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Parshat Terumah

Pop Quiz: Which animal, whose hide was used for the Mishkan, only existed at that time?

by Rabbi Reuven Semah

"And you shall make the cherubim of gold, hammered out you shall make them - and their faces toward one another." (Shemot 25:18- 20)

Our perashah tells about the building of the Mishkan, the Sanctuary in the desert. Two golden statues in the shape of angels with faces of children adorned the cover of the Ark (Aron) that contained the tablets of the Ten Commandments. The Jewish home is compared to the Mishkan, and our children are compared to the Cherubim.

Rabbi Reuven Melamed tells us that there are two important messages to be learned from the formulation of these Cherubim. First, the pasuk says they were "mikshah" which means that the cherubim were not made separately and then later attached to the cover of the Aron. Instead, the entire cover, including the cherubim, were hammered out of one large ingot of gold. The message is that little children must be attached from the beginning to their parents. The Aron is the source of holiness. Parents also bring their children to holiness. The parents must not leave their children to follow their pleasures and later seek to attach the children to them; it will be too late.

Secondly, the Torah says they face each other. People that love each other face each other. If Hashem's presence, the Shechinah, is to be found in the Mishkan, there must be love for one another. The same holds true in our homes. There must be love between parents and children. Don't let the obligation of disciplining our children make them feel that we don't love them. There is a natural bond between parent and child. However, that can be worn away by constant harsh rebuke. We must show our love at the same time that we rebuke so our children will always face us and want to remain close to us. Shabbat Shalom.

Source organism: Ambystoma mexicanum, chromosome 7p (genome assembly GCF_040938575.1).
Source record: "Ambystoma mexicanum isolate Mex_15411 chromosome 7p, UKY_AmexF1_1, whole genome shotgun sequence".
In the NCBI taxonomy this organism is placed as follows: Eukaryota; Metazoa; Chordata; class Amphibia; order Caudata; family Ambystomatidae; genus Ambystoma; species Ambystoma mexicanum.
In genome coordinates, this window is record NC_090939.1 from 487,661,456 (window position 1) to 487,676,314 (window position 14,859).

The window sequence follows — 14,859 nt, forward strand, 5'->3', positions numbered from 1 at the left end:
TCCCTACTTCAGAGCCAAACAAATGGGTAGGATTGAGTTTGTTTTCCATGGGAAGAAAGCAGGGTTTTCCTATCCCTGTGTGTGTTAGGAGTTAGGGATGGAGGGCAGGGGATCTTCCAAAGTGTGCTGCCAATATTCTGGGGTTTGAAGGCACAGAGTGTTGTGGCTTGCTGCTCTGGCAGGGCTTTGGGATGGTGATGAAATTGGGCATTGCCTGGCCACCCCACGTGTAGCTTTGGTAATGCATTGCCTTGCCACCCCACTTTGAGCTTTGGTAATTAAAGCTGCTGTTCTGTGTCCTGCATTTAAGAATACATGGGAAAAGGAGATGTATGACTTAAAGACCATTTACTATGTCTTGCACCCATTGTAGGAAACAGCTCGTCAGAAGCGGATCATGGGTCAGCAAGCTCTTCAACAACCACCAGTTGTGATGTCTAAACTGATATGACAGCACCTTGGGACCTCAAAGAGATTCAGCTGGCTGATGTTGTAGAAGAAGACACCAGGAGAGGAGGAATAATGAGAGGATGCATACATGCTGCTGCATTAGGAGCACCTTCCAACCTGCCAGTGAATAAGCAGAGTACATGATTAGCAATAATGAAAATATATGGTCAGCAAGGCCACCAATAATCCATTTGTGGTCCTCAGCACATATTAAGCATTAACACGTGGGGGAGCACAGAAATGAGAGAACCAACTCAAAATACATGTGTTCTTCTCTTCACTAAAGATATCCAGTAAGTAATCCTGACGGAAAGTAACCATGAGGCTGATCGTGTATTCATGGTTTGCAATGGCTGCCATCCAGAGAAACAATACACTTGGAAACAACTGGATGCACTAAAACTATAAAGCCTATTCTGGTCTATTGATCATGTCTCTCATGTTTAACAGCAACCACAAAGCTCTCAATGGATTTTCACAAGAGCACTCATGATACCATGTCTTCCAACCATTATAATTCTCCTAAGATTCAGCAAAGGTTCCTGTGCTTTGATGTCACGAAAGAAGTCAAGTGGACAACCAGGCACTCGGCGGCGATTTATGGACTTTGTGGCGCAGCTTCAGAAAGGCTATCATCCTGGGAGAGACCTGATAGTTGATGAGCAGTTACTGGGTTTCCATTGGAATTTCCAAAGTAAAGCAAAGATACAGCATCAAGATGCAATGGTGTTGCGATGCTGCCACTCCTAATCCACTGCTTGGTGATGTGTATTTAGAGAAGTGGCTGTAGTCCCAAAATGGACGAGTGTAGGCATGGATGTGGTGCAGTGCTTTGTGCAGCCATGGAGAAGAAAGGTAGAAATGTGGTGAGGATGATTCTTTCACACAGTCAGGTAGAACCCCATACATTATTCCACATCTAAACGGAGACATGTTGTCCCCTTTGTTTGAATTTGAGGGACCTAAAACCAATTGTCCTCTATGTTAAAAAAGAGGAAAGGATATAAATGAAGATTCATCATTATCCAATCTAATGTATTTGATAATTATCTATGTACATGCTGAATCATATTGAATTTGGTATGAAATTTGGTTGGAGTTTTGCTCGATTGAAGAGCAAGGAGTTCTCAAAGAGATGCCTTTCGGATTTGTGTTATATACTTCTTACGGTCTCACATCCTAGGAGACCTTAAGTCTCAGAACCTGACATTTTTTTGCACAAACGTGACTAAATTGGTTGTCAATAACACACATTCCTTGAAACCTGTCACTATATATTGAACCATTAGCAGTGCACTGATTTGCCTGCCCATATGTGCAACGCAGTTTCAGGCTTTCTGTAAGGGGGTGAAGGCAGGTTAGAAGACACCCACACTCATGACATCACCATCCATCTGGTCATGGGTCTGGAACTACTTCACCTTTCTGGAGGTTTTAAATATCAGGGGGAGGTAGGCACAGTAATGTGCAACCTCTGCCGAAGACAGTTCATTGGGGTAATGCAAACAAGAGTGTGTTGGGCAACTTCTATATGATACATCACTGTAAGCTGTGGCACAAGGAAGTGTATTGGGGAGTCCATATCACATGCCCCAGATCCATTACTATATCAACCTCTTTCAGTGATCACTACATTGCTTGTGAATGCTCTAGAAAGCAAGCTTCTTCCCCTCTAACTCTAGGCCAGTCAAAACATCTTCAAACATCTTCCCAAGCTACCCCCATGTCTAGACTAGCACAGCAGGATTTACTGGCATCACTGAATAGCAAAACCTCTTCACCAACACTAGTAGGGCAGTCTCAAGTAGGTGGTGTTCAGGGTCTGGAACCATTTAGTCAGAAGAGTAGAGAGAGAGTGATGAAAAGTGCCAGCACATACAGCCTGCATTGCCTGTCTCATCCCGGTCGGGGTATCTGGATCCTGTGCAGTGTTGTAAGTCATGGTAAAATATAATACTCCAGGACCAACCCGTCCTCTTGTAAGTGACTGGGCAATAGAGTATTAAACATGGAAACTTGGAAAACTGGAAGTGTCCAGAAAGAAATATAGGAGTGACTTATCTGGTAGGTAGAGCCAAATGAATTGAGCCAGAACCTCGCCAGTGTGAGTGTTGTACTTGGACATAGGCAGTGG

"And you shall make the boards for the Mishkan from shittim wood standing upright" (Shemot 26:15)

The Midrash questions the specific use of shittim wood for the beams of the Mishkan. Hazal respond that Hashem has chosen to teach a lesson regarding the proper derech eres one must model when building a house or when undertaking any endeavor which affects others. Hashem chose shittim wood which comes from a barren tree. Likewise, when we build, we should use wood which originates from a tree which does not produce fruit.

This Midrash is noteworthy. The Mishkan is the major source of holiness in this world. Yet, its construction may not affect any other form of "life," even inanimate life.

How much more so should we be considerate of the sensitivities of others when we embark upon a new venture. When building an edifice for Torah, whether it be a place for Torah study or prayer, we should construct it of components which do not infringe upon others. The money and materials must originate from reputable sources. One should never identify himself or his activities with financial sources of questionable repute. (Peninim on the Torah)

Answer to pop quiz: The Tahash.

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